Long-term impairment attributable to congenital cytomegalovirus infection: a retrospective cohort study

Marjolein J Korndewal, Anne Marie Oudesluys-Murphy, Aloys C M Kroes, Marianne A B van der Sande, Hester E de Melker, Ann C T M Vossen

Research output: Contribution to journalA1: Web of Science-articlepeer-review


AIM: This study aimed to estimate long-term impairment attributable to congenital cytomegalovirus infection (cCMV).

METHOD: This nationwide cohort study retrospectively assessed cCMV in children born in 2008 in the Netherlands, testing 31 484 stored neonatal dried blood spots. Extensive medical data of cCMV-positive children (n=133) and matched cCMV-negative comparison children (n=274) up to 6 years of age were analysed.

RESULTS: Moderate to severe long-term impairment was diagnosed in 24.8% (33 out of 133) of all cCMV-positive children (53.8% in symptomatic, 17.8% in asymptomatic), compared with 12.0% (33 out of 274) of cCMV-negative children. Sensorineural hearing loss was seen only in five cCMV-positive children (3.8%). Developmental delays were diagnosed more often in cCMV-positive children than cCMV-negative children: motor (12.0% vs 1.5%), cognitive (6.0% vs 1.1%), and speech-language (16.5% vs 7.3%). Long-term impairment in multiple domains was more frequent in symptomatic (19.2%) and asymptomatic (8.4%) cCMV-positive children than cCMV-negative children (1.8%).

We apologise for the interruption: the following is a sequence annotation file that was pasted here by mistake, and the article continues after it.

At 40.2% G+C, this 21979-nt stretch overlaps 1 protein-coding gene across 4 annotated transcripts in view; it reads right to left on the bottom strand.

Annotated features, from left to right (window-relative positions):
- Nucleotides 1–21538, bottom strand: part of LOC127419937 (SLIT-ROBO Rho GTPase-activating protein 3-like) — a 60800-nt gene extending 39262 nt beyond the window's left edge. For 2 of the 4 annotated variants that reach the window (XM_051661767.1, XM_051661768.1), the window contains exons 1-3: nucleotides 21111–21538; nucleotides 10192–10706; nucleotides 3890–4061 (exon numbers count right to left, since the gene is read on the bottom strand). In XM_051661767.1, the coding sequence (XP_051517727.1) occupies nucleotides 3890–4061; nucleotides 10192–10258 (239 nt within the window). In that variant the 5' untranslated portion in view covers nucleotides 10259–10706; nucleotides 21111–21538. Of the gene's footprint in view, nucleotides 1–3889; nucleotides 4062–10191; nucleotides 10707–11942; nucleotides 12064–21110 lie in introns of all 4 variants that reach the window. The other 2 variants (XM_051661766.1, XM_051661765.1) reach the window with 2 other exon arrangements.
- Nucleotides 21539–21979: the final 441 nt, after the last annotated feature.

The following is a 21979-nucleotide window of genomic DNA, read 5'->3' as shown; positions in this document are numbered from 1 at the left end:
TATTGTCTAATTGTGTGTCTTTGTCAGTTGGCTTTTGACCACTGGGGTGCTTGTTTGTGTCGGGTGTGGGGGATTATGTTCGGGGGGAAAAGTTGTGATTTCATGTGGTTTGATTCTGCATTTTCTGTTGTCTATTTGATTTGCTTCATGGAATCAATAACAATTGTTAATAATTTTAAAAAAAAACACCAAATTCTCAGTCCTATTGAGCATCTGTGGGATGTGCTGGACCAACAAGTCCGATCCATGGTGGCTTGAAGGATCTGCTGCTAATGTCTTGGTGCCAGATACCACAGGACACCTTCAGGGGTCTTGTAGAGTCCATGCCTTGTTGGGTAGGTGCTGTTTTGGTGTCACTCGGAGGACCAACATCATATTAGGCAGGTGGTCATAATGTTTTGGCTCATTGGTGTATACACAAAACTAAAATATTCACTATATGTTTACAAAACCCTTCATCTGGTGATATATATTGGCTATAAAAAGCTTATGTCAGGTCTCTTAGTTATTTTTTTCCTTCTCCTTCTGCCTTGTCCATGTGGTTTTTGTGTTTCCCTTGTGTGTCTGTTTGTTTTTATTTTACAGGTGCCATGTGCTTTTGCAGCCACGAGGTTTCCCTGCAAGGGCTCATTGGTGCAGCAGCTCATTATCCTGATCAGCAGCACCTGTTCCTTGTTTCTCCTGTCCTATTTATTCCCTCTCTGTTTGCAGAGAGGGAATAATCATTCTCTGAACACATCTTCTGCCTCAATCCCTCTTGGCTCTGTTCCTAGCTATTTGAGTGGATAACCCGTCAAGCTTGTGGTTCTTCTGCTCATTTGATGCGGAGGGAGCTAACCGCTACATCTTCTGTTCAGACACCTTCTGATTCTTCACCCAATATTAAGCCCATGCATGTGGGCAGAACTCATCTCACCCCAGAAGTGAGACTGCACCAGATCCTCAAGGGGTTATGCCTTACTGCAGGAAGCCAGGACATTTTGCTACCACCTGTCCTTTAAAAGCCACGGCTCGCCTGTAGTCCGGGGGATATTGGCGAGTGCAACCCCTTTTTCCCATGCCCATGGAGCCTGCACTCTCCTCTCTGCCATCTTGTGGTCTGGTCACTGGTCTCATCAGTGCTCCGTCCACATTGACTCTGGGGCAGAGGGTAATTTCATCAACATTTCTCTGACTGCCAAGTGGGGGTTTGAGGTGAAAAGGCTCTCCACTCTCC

INTERPRETATION: Children with cCMV were twice as likely to have long-term impairment up to the age of 6 years, especially developmental delays and sensorineural hearing loss, than cCMV-negative comparison children, with a risk difference of 12.8%. These insights into the risk of cCMV-associated impairment can help optimize care and stimulate preventive measures.

WHAT THIS PAPER ADDS: Congenital cytomegalovirus infection (cCMV) leads to impairment in 25% of cases. Fifty per cent of children with cCMV symptoms at birth have long-term impairment. The risk difference of moderate to severe long-term impairment between children with and without cCMV is 13%, attributable to cCMV. cCMV leads to motor, cognitive, and speech-language developmental delay in children.

Original languageEnglish
JournalDevelopmental Medicine and Child Neurology
Issue number12
Pages (from-to)1261-1268
Number of pages8
Publication statusPublished - 2017


  • Child
  • Child, Preschool
  • Cytomegalovirus Infections/complications
  • Developmental Disabilities/epidemiology
  • Female
  • Hearing Loss, Sensorineural/epidemiology
  • Humans
  • Infant
  • Infant, Newborn
  • Intellectual Disability/epidemiology
  • Language Disorders/epidemiology
  • Male
  • Netherlands/epidemiology
  • Retrospective Studies


Dive into the research topics of 'Long-term impairment attributable to congenital cytomegalovirus infection: a retrospective cohort study'. Together they form a unique fingerprint.

Cite this